Effect of exercise and pump speed modulation on invasive hemodynamics in patients with centrifugal continuous-flow left ventricular assist devices

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Journal Article
Journal of Heart and Lung Transplantation, 2015, 34 (4), pp. 522 - 529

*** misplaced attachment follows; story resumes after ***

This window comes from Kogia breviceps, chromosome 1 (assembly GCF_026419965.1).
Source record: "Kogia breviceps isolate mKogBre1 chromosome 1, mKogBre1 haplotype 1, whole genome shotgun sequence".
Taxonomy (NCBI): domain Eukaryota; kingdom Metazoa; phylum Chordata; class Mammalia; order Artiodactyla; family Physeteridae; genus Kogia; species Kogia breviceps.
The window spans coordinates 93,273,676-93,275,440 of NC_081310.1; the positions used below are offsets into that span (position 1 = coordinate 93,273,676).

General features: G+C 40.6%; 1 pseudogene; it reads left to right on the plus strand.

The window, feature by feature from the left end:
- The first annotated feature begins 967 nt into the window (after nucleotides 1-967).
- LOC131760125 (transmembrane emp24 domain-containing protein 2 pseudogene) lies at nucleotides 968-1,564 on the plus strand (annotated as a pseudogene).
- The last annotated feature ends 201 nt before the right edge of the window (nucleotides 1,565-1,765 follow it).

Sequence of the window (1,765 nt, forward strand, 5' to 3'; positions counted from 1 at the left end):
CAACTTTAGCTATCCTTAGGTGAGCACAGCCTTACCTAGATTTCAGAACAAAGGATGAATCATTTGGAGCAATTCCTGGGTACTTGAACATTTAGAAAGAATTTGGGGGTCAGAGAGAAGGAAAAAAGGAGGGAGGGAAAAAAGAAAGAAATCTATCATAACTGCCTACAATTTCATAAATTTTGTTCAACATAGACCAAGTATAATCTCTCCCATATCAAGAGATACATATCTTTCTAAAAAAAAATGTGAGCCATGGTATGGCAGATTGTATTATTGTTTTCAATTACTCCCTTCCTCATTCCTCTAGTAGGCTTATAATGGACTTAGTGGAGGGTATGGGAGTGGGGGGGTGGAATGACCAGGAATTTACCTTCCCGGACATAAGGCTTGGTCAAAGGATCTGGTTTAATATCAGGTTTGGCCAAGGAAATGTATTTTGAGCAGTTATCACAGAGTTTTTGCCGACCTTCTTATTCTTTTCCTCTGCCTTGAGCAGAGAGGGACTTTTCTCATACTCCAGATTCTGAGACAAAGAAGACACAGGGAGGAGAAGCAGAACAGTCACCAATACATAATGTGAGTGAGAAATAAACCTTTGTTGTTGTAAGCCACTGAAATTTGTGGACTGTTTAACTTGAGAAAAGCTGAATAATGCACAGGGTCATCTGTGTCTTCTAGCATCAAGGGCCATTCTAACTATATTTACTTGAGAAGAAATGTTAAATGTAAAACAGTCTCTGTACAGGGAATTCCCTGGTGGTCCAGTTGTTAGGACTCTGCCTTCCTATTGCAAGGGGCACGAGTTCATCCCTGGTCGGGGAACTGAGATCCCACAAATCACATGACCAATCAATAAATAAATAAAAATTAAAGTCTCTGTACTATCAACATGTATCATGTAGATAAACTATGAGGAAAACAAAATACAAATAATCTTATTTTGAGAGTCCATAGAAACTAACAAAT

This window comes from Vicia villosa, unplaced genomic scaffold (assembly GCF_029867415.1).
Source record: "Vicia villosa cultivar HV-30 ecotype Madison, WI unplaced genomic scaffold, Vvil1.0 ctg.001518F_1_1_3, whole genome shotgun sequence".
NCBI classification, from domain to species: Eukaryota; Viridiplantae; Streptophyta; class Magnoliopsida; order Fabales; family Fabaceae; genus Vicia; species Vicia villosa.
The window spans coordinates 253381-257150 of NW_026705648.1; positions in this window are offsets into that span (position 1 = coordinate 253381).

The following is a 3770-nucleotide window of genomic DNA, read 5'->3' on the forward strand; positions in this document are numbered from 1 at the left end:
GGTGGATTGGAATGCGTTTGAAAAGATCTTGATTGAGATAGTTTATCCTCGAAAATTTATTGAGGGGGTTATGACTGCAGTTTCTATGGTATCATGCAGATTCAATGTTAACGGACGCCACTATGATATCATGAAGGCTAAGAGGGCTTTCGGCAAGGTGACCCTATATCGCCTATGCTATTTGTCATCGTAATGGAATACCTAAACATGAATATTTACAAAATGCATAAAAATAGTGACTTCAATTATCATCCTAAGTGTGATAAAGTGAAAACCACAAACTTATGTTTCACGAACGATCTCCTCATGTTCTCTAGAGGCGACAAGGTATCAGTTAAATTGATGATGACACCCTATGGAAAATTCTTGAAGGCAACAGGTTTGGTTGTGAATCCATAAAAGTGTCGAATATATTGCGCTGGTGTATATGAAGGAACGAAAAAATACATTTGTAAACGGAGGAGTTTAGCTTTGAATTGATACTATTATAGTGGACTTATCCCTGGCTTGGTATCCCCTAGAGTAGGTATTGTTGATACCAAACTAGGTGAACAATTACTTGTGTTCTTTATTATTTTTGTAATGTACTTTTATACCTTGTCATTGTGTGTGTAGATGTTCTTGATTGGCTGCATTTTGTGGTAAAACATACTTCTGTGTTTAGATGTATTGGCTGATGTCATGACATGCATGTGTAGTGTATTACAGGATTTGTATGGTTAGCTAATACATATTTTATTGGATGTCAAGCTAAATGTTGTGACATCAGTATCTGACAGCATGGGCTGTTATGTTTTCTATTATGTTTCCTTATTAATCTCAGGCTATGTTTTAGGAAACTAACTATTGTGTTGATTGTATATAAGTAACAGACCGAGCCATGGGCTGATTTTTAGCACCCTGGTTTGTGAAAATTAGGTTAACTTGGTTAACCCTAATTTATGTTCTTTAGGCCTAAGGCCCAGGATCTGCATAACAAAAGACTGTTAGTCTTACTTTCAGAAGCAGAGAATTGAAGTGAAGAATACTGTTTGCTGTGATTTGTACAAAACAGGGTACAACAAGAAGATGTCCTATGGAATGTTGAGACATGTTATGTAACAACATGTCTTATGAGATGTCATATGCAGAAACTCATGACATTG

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© 2015 Published by Elsevier Inc. on behalf of International Society for Heart and Lung Transplantation. All rights reserved. Background Continuous-flow left ventricular assist devices (CF-LVADs) improve functional capacity in patients with end-stage heart failure. Pump output can be increased by increased pump speed as well as changes in loading conditions. Methods The effect of exercise on invasive hemodynamics was studied in two study protocols. The first examined exercise at fixed pump speed (n = 8) and the second with progressive pump speed increase (n = 11). Patients underwent simultaneous right-heart catheterization, mixed venous saturation, echocardiography and mean arterial pressure monitoring. Before exercise, a ramp speed study was performed in all patients. Patients then undertook symptom-limited supine bicycle exercise. Results Upward titration of pump speed at rest (by 11.6 ± 8.6% from baseline) increased pump flow from 5.3 ± 1.0 to 6.3 ± 1.0 liters/min (18.9% increase, p < 0.001) and decreased pulmonary capillary wedge pressure (PCWP; 13.6 ± 5.4 to 8.9 ± 4.1 mm Hg, p < 0.001). Exercise increased pump flow to a similar extent as pump speed change alone (to 6.2 ± 1.0 liters/min, p < 0.001), but resulted in increased right- and left-heart filling pressures (right atrial pressure [RAP]: 16.6 ± 7.5 mm Hg, p < 0.001; PCWP 24.8 ± 6.7 mm Hg, p < 0.001). Concomitant pump speed increase with exercise enhanced the pump flow increase (to 7.0 ± 1.4 liters/min, p < 0.001) in Protocol 2, but did not alleviate the increase in pre-load (RAP: 20.5 ± 8.0 mm Hg, p = 0.07; PCWP: 26.8 ± 12.7 mm Hg; p = 0.47). Serum lactate and NT-proBNP levels increased significantly with exercise. Conclusions Pump flow increases with up-titration of pump speed and with exercise. Although increased pump speed decreases filling pressures at rest, the benefit is not seen with exercise despite concurrent up-titration of pump speed.
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